MV Agusta F3 800 Ago Now Officially Debuts

We already announced the bike last November, and brought you a bevy of hi-res images of the special edition machine. Although now that we think of it, MV Agusta never released anything on this Giacomo Agostini tribute motorcycle — better late than never, right? Back at the EICMA show launch, where the MV Agusta F3 800 Ago was first shown to the public (and Agostini himself), the Varese brand promised us two additional motorcycle launches in early 2014. MV Agsuta made good on half that promise with the Dragster 800 model, hopefully this Ago special edition isn’t the other half of that statement, and MV Agusta still has something waiting in the wings. That being said, the Tricolore & Gold paint scheme is gorgeous, and looks even better in person.

Isle of Man TT Gets TV Deal for Australia & USA

Want to watch the Isle of Man TT from the comfort of your non-British TV, but haven’t been able to in the past? A new TV from the Isle of Man’s Department of Economic Development will do just that. Inking a new TV contract with North One TV, the Isle of Man TT will be televised in the American, Australian, and of course British markets, making it easier than ever to watch the iconic road race. With a five-year contract with the Velocity Channel in the US, the American cable channel will show seven one-hour race shows. Each segment will air within 24hrs of each race, and be tailored for the American market.

Castiglioni Denies Fiat Buyout of MV Agusta Is in the Works

After reporting 22% growth in Q1 2014, Giovanni Castiglioni had some closing words about the rumors that Fiat could acquire MV Agusta — a popular rumor that has been swirling around in the press the last two months. Denying outright that MV Agusta had, or was in, talks with the Fiat-Chrysler group about an acquisition (some reports linked even MV Agusta to being bought by Fiat-owned Ferrari), Castiglioni said the Italian company solely was focused on building growth, and building motorcycles. “Moreover, I’d like to take this opportunity to deny rumours circulated by the media over the last few days concerning supposed negotiations vis-à-vis the sale of a share of MV Agusta to the Fiat-Chrysler Group,” said Giovanni Castiglioni, the President and CEO of MV Agusta.

A 2WD Hybrid-Electric Motorcycle for the US Military?

In the coming years, US special forces may be riding a tw0-wheel drive, hybrid-electric, multi-fuel motorcycle co-developed by BRD Motorcycles and Logos Technologies. Helping make this project possible is a Small Business Innovation Research grant from DARPA. The goal is to make a single-track vehicle for US expeditionary and special forces that will be nearly silent in operation, yet also capable of traveling long distances. Details on the proposed machine are light, of course, but it sounds like the 2WD dirt bike will be based off the BRD RedShift MX (shown above), and use an electric drivetrain, as well as a multi-fuel internal combustion engine to achieve its goals.

Colin Edwards Will Retire from Racing after 2014 Season

Announcing his decision during the pre-event press conference for the Red Bull Grand Prix of the Americas, Colin Edwards told the assembled press that 2014 would be the Texan’s last season racing a motorcycle. Citing a lack of improvement on his performance in pre-season testing and at the Qatar GP, Edwards decision perhaps answers the lingering question in the paddock of when the American rider would hang-up his spurs after an illustrious career in AMA, WSBK and MotoGP. Talking about his inability to come to terms with the Forward Yamaha, which Aleix Espargaro was able to take to the front of the pack in Qatar, Edwards was at a loss when it came to understanding the Open Class machine and his lack of results.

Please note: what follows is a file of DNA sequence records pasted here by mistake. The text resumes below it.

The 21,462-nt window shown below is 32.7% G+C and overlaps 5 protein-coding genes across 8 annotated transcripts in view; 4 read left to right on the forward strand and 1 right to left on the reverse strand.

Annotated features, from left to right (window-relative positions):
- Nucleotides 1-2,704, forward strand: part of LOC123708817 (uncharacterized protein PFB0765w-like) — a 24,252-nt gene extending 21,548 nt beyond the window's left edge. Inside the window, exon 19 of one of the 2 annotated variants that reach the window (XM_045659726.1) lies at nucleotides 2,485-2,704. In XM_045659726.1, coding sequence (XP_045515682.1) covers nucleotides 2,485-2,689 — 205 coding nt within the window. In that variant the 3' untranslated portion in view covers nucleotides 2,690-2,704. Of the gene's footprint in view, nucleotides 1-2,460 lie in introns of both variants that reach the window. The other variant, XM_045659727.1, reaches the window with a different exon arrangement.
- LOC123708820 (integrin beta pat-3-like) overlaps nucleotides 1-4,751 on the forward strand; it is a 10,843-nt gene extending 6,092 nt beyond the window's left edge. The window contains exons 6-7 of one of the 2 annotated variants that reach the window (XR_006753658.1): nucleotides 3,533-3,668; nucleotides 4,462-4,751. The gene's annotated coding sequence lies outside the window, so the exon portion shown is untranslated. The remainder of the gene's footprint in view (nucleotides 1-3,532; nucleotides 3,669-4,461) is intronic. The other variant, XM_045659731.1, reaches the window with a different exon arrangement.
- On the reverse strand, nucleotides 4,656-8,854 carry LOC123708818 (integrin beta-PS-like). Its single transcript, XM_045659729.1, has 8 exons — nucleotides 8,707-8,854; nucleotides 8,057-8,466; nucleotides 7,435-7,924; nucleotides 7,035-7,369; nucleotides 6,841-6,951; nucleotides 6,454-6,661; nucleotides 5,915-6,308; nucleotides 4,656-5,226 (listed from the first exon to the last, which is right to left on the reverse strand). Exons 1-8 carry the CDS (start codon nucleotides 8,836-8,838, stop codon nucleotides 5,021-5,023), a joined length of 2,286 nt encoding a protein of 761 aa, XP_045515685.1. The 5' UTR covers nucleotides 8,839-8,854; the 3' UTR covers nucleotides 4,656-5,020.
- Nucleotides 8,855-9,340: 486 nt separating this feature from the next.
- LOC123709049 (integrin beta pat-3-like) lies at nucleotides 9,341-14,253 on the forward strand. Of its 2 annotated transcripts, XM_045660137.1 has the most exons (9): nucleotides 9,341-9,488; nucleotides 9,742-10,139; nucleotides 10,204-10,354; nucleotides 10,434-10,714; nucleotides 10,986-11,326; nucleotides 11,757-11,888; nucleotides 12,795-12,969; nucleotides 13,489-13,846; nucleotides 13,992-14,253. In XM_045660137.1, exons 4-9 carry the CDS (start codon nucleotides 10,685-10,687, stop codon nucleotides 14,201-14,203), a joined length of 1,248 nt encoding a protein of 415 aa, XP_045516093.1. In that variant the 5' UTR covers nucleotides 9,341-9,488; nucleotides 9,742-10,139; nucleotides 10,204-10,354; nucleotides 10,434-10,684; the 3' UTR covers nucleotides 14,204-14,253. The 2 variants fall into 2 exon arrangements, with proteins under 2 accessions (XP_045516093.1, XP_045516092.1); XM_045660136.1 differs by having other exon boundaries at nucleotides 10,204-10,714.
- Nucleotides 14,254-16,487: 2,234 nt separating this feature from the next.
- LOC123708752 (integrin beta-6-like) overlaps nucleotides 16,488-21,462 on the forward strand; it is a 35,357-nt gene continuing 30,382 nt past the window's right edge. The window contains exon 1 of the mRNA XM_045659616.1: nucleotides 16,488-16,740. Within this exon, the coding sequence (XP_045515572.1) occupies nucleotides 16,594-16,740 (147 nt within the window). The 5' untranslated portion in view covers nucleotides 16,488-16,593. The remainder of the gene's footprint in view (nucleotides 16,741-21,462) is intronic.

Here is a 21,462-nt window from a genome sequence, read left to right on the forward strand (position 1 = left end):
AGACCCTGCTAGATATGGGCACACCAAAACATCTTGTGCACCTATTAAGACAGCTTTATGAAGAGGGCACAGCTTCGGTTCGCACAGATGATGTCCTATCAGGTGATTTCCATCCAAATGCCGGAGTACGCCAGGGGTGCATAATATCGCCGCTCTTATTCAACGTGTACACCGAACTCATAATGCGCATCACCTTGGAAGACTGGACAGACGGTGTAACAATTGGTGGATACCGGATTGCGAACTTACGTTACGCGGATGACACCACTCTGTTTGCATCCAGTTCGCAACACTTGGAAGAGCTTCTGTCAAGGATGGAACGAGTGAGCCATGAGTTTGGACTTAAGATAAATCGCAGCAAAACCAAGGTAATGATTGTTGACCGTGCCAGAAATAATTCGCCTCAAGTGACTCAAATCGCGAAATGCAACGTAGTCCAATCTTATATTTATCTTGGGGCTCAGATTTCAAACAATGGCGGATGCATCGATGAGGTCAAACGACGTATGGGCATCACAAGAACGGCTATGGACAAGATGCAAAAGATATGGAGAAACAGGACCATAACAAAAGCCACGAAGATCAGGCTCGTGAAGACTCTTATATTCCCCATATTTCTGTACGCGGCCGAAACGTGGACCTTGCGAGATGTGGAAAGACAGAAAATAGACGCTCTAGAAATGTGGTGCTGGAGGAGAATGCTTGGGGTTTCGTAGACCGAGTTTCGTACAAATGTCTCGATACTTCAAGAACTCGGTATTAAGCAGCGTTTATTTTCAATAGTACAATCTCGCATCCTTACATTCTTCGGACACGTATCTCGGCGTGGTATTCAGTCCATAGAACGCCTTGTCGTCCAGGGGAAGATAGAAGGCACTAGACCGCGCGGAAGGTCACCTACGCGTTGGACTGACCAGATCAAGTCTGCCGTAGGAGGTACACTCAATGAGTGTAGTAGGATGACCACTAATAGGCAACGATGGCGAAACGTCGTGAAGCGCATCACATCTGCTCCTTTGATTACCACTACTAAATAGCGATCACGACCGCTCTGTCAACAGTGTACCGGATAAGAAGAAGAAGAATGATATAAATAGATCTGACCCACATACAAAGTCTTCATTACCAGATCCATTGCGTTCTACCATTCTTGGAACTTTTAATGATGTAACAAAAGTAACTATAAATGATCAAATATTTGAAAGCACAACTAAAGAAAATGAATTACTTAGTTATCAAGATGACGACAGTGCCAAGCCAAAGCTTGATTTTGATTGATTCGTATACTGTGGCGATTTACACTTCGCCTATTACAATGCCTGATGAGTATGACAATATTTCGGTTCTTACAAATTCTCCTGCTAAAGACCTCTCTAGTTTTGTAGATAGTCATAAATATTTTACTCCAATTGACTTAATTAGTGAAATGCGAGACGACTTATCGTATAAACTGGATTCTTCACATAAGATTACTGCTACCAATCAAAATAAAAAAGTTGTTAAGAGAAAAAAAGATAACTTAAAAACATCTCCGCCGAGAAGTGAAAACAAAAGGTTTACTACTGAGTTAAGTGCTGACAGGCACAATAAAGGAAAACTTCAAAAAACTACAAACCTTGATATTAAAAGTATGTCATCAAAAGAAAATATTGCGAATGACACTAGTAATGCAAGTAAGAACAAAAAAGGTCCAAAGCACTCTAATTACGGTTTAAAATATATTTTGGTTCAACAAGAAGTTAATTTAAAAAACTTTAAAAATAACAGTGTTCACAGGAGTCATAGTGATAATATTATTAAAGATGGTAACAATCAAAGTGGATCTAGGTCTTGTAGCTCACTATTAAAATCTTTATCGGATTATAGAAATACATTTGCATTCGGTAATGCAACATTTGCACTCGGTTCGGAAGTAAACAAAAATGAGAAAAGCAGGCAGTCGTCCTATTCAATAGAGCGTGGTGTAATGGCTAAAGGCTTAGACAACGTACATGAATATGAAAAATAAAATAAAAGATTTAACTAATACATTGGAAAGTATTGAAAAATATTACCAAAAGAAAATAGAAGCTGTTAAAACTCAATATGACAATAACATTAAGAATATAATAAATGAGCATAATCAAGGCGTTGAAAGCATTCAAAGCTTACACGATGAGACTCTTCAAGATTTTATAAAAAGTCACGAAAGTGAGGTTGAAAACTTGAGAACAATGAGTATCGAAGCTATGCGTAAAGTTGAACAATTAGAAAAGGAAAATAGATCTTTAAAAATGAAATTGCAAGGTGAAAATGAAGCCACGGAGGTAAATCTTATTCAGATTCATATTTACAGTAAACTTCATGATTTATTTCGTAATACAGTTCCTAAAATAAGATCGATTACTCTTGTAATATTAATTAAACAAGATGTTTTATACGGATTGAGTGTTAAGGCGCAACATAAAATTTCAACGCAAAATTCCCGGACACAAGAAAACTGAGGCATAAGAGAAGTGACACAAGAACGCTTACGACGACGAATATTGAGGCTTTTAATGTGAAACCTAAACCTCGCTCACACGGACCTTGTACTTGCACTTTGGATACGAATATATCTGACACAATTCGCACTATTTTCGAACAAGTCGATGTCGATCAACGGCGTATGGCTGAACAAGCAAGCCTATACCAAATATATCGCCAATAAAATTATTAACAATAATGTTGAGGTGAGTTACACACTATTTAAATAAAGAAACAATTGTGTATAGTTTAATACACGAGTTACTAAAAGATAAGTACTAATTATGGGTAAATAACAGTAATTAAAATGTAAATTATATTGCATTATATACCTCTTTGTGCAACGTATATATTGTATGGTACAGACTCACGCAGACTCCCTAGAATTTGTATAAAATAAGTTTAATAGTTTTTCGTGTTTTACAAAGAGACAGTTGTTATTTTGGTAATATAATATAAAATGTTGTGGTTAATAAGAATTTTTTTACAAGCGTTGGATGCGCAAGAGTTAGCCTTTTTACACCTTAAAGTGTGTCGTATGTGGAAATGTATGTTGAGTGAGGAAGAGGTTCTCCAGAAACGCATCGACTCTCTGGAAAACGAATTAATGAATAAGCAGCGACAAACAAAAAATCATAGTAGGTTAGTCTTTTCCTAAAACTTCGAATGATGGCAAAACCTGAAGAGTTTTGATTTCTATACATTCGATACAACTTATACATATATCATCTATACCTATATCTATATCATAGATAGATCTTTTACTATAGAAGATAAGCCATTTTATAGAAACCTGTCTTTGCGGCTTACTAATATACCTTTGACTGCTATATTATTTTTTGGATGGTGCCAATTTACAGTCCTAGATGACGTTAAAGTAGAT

MSF Updates Its Basic RiderCourse Curriculum

It is no surprise that statistics from the NHTSA show that motorcycle accidents and injuries are on the rise. According to the 2012 Motor Vehicle Crash report published by the NHTSA, motorcycle fatalities for that year rose to 4,957, up seven percent from 2011, while injuries increased 15% to 93,000. While the NHTSA statistics are misleading because the motorcycle category includes mopeds, scooters, three-wheelers, pocket bikes, mini bikes, and off-road vehicles, new riders need every advantage they can afford. The Motorcycle Safety Foundation has taken notice of these statistics and has revised the curriculum for its Basic RiderCourse to include a new Basic eCourse, which students will take prior to in-person instruction.

Yamaha Trademarks “R1S” & “R1M” at USPTO – “YZF-R1M” Trademarked Abroad – But Why?

Are new Yamaha YZF-R1 models coming down the pipe? That’s the question being asked after trademark filings in the US and abroad tipped off Yamaha Motor’s intention to use “R1S”, “R1M”, and “YZF-R1M” for motorcycle, scooter, and three-wheeled purposes. The filings are being taken as hints towards a possible multiple trim levels of the Yamaha YZF-R1 superbike, with the “S” and “M” designations being different spec machines than the current base model. The “S” nomenclature is a popular one in the two and four-wheeled world, though “M” would certainly be a novel designation, outside of say…BMW.

Bell & COTA Create Texas-Themed Limited-Edition Helmet

Continuing its theme of making limited-edition helmets for premier-class US rounds, Bell Helmets has teamed up with the Circuit of the Americas and Chris Wood, of Airtrix, to create a Texas-themed Bell Star Carbon helmet, just in time for COTA’s MotoGP race next weekend. Available only until April 13th, the Bell/COTA helmet features a red, white, and blue flag motif on the front, with both the American and State of Texas flags visible, which then wrap around the rear to merge with a hardwood design, reminiscent of the floorboards in a Western saloon. The helmet is also crowned with a Longhorn cattle skull, which adds to the Texan motif. The specially designed helmet also features a horseshoe, the COTA logo, and the 2014 Red Bull MotoGP of The Americas logo.

Aprilia Mounting a Return to MotoGP in 2016

Towards the end of the 800cc era, MotoGP looked to be in dire condition. Grids were dwindling, factories were reducing their participation, and teams were in difficult financial straits indeed. By the end of 2011, there were just 17 full time entries, Suzuki was down to a single rider, and were about to pull out entirely for 2012. How different the situation looks today. In a recent interview with the official MotoGP.com website, Aprilia Corse’s new boss Romano Albesiano gave a brief outline of their plans. The Italian factory will continue to work with the IODA Racing team for 2014 to collect data on the electronics and tires, which they will use as input on an entirely new project being worked on for 2016.